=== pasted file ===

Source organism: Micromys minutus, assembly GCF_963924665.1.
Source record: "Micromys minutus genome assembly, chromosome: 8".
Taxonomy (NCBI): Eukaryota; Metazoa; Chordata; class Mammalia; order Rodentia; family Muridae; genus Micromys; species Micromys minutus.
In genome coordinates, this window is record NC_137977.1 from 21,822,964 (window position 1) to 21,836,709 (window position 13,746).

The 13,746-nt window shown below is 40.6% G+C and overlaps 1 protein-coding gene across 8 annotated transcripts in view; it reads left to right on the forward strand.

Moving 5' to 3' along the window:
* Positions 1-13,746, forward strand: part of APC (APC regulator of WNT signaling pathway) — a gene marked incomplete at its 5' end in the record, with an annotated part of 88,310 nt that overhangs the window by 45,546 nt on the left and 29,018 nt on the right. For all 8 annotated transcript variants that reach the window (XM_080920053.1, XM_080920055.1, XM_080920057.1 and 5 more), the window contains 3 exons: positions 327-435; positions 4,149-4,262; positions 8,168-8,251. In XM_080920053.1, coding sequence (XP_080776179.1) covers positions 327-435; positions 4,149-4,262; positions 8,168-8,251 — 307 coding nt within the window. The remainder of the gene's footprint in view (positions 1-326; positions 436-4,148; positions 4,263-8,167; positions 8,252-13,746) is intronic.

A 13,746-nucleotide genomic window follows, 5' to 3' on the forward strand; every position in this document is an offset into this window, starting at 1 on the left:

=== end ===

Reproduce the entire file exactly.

Source organism: Micromys minutus, assembly GCF_963924665.1.
Source record: "Micromys minutus genome assembly, chromosome: 8".
Taxonomy (NCBI): Eukaryota; Metazoa; Chordata; class Mammalia; order Rodentia; family Muridae; genus Micromys; species Micromys minutus.
In genome coordinates, this window is record NC_137977.1 from 21,822,964 (window position 1) to 21,836,709 (window position 13,746).

The 13,746-nt window shown below is 40.6% G+C and overlaps 1 protein-coding gene across 8 annotated transcripts in view; it reads left to right on the forward strand.

Moving 5' to 3' along the window:
* Positions 1-13,746, forward strand: part of APC (APC regulator of WNT signaling pathway) — a gene marked incomplete at its 5' end in the record, with an annotated part of 88,310 nt that overhangs the window by 45,546 nt on the left and 29,018 nt on the right. For all 8 annotated transcript variants that reach the window (XM_080920053.1, XM_080920055.1, XM_080920057.1 and 5 more), the window contains 3 exons: positions 327-435; positions 4,149-4,262; positions 8,168-8,251. In XM_080920053.1, coding sequence (XP_080776179.1) covers positions 327-435; positions 4,149-4,262; positions 8,168-8,251 — 307 coding nt within the window. The remainder of the gene's footprint in view (positions 1-326; positions 436-4,148; positions 4,263-8,167; positions 8,252-13,746) is intronic.

A 13,746-nucleotide genomic window follows, 5' to 3' on the forward strand; every position in this document is an offset into this window, starting at 1 on the left: